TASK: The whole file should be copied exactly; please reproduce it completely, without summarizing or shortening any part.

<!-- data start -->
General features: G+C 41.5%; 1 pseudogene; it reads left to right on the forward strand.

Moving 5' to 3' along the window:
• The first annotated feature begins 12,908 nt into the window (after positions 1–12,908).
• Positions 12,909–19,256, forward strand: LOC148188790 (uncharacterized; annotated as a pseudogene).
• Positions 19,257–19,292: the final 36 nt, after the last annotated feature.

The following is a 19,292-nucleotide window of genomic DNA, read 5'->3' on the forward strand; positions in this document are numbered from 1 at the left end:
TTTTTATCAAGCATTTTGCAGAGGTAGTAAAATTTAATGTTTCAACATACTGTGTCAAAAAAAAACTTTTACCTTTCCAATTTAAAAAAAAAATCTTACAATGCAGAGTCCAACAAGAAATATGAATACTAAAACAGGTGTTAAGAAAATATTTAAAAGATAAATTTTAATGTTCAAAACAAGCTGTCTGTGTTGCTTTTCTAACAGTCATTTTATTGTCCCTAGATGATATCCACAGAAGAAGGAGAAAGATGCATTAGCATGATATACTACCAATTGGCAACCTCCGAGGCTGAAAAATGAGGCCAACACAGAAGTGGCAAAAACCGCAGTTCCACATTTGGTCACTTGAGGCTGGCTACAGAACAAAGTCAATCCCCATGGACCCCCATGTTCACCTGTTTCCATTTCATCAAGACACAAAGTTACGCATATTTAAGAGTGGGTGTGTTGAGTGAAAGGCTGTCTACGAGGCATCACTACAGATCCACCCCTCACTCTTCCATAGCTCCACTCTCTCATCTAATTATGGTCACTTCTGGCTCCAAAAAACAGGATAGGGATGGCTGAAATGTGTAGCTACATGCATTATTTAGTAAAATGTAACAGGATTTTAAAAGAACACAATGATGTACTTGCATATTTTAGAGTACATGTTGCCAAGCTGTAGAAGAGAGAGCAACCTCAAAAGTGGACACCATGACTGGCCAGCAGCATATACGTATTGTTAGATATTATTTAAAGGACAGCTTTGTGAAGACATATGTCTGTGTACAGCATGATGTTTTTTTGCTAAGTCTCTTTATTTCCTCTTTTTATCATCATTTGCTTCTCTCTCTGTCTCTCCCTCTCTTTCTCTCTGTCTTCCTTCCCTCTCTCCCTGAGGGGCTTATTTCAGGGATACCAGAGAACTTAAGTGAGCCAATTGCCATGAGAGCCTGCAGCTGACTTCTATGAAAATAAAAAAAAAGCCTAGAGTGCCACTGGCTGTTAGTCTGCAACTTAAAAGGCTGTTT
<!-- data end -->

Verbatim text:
General features: G+C 41.5%; 1 pseudogene; it reads left to right on the forward strand.

Moving 5' to 3' along the window:
• The first annotated feature begins 12,908 nt into the window (after positions 1–12,908).
• Positions 12,909–19,256, forward strand: LOC148188790 (uncharacterized; annotated as a pseudogene).
• Positions 19,257–19,292: the final 36 nt, after the last annotated feature.

The following is a 19,292-nucleotide window of genomic DNA, read 5'->3' on the forward strand; positions in this document are numbered from 1 at the left end:
TTTTTATCAAGCATTTTGCAGAGGTAGTAAAATTTAATGTTTCAACATACTGTGTCAAAAAAAAACTTTTACCTTTCCAATTTAAAAAAAAAATCTTACAATGCAGAGTCCAACAAGAAATATGAATACTAAAACAGGTGTTAAGAAAATATTTAAAAGATAAATTTTAATGTTCAAAACAAGCTGTCTGTGTTGCTTTTCTAACAGTCATTTTATTGTCCCTAGATGATATCCACAGAAGAAGGAGAAAGATGCATTAGCATGATATACTACCAATTGGCAACCTCCGAGGCTGAAAAATGAGGCCAACACAGAAGTGGCAAAAACCGCAGTTCCACATTTGGTCACTTGAGGCTGGCTACAGAACAAAGTCAATCCCCATGGACCCCCATGTTCACCTGTTTCCATTTCATCAAGACACAAAGTTACGCATATTTAAGAGTGGGTGTGTTGAGTGAAAGGCTGTCTACGAGGCATCACTACAGATCCACCCCTCACTCTTCCATAGCTCCACTCTCTCATCTAATTATGGTCACTTCTGGCTCCAAAAAACAGGATAGGGATGGCTGAAATGTGTAGCTACATGCATTATTTAGTAAAATGTAACAGGATTTTAAAAGAACACAATGATGTACTTGCATATTTTAGAGTACATGTTGCCAAGCTGTAGAAGAGAGAGCAACCTCAAAAGTGGACACCATGACTGGCCAGCAGCATATACGTATTGTTAGATATTATTTAAAGGACAGCTTTGTGAAGACATATGTCTGTGTACAGCATGATGTTTTTTTGCTAAGTCTCTTTATTTCCTCTTTTTATCATCATTTGCTTCTCTCTCTGTCTCTCCCTCTCTTTCTCTCTGTCTTCCTTCCCTCTCTCCCTGAGGGGCTTATTTCAGGGATACCAGAGAACTTAAGTGAGCCAATTGCCATGAGAGCCTGCAGCTGACTTCTATGAAAATAAAAAAAAAGCCTAGAGTGCCACTGGCTGTTAGTCTGCAACTTAAAAGGCTGTTT